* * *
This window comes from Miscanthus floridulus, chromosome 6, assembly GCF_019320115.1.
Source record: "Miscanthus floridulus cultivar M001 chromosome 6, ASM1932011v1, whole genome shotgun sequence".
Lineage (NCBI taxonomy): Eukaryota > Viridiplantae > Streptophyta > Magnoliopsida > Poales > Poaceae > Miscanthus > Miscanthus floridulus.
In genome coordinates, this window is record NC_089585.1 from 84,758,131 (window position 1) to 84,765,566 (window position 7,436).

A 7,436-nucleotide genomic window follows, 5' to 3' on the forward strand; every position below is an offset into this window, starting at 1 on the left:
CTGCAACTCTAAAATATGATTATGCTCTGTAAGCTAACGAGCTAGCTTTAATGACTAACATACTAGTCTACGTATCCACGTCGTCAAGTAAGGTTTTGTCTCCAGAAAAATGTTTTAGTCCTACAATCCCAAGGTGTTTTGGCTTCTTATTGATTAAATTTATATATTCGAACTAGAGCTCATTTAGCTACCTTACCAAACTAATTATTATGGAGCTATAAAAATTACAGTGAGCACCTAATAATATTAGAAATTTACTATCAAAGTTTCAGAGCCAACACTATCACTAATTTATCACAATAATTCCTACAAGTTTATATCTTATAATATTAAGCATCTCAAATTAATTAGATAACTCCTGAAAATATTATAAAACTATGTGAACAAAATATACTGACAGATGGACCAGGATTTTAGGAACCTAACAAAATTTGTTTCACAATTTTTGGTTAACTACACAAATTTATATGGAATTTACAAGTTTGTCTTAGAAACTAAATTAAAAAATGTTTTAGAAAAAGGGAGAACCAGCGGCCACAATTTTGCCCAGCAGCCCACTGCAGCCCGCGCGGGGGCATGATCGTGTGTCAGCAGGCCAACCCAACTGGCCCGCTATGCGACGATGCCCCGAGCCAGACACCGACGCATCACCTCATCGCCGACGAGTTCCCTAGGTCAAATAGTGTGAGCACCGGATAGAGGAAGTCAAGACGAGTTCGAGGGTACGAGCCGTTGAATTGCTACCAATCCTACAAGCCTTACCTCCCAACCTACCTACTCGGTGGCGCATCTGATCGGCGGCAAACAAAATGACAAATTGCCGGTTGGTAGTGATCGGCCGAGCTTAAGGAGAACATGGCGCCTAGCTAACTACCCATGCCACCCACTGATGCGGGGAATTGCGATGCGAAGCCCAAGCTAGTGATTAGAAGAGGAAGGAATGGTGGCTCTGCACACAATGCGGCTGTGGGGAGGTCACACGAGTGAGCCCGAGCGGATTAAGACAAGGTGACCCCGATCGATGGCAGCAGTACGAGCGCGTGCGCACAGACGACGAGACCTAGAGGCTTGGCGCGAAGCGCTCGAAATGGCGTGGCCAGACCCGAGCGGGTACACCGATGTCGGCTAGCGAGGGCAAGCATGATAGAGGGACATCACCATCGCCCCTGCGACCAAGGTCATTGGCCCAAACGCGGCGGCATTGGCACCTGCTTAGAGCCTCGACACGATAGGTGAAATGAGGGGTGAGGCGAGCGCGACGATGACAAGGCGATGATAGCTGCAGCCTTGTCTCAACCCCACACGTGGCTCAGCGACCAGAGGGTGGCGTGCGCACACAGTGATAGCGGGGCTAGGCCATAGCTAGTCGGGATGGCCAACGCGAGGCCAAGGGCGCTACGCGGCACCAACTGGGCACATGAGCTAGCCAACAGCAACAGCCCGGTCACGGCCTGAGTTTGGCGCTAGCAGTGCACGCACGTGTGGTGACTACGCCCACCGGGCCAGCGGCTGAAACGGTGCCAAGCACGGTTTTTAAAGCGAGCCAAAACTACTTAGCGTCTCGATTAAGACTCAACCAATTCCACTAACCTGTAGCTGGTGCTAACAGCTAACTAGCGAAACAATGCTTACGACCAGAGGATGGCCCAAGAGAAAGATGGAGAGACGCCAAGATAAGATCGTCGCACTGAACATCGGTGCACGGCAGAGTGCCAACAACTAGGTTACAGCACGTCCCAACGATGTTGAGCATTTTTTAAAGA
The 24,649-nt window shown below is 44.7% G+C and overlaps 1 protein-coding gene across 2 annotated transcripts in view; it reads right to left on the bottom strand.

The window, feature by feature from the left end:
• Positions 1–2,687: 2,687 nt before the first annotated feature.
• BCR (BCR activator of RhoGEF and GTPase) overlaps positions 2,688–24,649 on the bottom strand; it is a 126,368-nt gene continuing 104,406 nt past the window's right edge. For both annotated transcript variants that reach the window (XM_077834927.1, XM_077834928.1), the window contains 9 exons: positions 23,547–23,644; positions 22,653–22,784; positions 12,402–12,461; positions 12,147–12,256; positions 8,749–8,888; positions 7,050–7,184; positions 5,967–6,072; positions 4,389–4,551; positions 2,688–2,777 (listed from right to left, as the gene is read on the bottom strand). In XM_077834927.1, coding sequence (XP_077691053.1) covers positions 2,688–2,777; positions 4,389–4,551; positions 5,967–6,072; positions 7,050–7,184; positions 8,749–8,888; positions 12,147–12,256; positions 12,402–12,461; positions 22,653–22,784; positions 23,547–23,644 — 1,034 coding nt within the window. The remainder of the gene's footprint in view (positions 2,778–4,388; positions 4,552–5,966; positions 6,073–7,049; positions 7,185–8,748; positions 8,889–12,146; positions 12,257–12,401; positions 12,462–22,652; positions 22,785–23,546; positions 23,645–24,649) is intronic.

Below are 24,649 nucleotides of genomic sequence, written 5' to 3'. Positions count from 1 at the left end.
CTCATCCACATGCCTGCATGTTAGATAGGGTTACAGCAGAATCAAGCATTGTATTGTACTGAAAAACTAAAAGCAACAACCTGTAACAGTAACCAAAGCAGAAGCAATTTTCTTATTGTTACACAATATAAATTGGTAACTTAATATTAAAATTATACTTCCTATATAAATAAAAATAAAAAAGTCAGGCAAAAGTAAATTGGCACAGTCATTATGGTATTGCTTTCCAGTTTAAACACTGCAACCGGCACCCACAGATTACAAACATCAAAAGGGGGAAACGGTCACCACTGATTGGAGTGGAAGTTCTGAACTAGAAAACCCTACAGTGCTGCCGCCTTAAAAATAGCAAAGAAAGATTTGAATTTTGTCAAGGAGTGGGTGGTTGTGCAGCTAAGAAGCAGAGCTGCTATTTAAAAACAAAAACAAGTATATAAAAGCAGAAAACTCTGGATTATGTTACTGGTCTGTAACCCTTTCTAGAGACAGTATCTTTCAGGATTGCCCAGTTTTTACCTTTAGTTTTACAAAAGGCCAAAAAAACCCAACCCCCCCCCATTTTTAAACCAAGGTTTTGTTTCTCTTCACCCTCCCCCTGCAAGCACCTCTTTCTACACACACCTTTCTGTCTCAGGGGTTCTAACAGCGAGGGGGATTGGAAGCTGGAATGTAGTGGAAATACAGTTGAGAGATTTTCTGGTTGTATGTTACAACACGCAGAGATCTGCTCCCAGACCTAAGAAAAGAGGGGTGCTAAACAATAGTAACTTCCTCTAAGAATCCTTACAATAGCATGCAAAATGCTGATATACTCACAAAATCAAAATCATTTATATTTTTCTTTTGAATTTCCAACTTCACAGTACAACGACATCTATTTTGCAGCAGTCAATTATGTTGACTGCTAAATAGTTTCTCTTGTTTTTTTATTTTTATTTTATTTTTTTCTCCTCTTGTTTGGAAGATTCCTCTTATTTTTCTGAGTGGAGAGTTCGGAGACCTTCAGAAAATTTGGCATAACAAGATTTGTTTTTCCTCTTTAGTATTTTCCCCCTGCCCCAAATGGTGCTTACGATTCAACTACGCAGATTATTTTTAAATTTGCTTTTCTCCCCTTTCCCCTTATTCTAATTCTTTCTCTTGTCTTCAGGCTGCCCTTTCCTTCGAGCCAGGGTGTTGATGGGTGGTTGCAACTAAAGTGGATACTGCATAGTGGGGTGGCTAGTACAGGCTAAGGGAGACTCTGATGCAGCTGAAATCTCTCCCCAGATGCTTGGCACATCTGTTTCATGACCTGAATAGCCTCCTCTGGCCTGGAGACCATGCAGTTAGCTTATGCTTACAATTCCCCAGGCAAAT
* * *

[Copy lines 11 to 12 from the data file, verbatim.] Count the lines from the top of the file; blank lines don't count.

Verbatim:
Below are 24,649 nucleotides of genomic sequence, written 5' to 3'. Positions count from 1 at the left end.
CTCATCCACATGCCTGCATGTTAGATAGGGTTACAGCAGAATCAAGCATTGTATTGTACTGAAAAACTAAAAGCAACAACCTGTAACAGTAACCAAAGCAGAAGCAATTTTCTTATTGTTACACAATATAAATTGGTAACTTAATATTAAAATTATACTTCCTATATAAATAAAAATAAAAAAGTCAGGCAAAAGTAAATTGGCACAGTCATTATGGTATTGCTTTCCAGTTTAAACACTGCAACCGGCACCCACAGATTACAAACATCAAAAGGGGGAAACGGTCACCACTGATTGGAGTGGAAGTTCTGAACTAGAAAACCCTACAGTGCTGCCGCCTTAAAAATAGCAAAGAAAGATTTGAATTTTGTCAAGGAGTGGGTGGTTGTGCAGCTAAGAAGCAGAGCTGCTATTTAAAAACAAAAACAAGTATATAAAAGCAGAAAACTCTGGATTATGTTACTGGTCTGTAACCCTTTCTAGAGACAGTATCTTTCAGGATTGCCCAGTTTTTACCTTTAGTTTTACAAAAGGCCAAAAAAACCCAACCCCCCCCCATTTTTAAACCAAGGTTTTGTTTCTCTTCACCCTCCCCCTGCAAGCACCTCTTTCTACACACACCTTTCTGTCTCAGGGGTTCTAACAGCGAGGGGGATTGGAAGCTGGAATGTAGTGGAAATACAGTTGAGAGATTTTCTGGTTGTATGTTACAACACGCAGAGATCTGCTCCCAGACCTAAGAAAAGAGGGGTGCTAAACAATAGTAACTTCCTCTAAGAATCCTTACAATAGCATGCAAAATGCTGATATACTCACAAAATCAAAATCATTTATATTTTTCTTTTGAATTTCCAACTTCACAGTACAACGACATCTATTTTGCAGCAGTCAATTATGTTGACTGCTAAATAGTTTCTCTTGTTTTTTTATTTTTATTTTATTTTTTTCTCCTCTTGTTTGGAAGATTCCTCTTATTTTTCTGAGTGGAGAGTTCGGAGACCTTCAGAAAATTTGGCATAACAAGATTTGTTTTTCCTCTTTAGTATTTTCCCCCTGCCCCAAATGGTGCTTACGATTCAACTACGCAGATTATTTTTAAATTTGCTTTTCTCCCCTTTCCCCTTATTCTAATTCTTTCTCTTGTCTTCAGGCTGCCCTTTCCTTCGAGCCAGGGTGTTGATGGGTGGTTGCAACTAAAGTGGATACTGCATAGTGGGGTGGCTAGTACAGGCTAAGGGAGACTCTGATGCAGCTGAAATCTCTCCCCAGATGCTTGGCACATCTGTTTCATGACCTGAATAGCCTCCTCTGGCCTGGAGACCATGCAGTTAGCTTATGCTTACAATTCCCCAGGCAAAT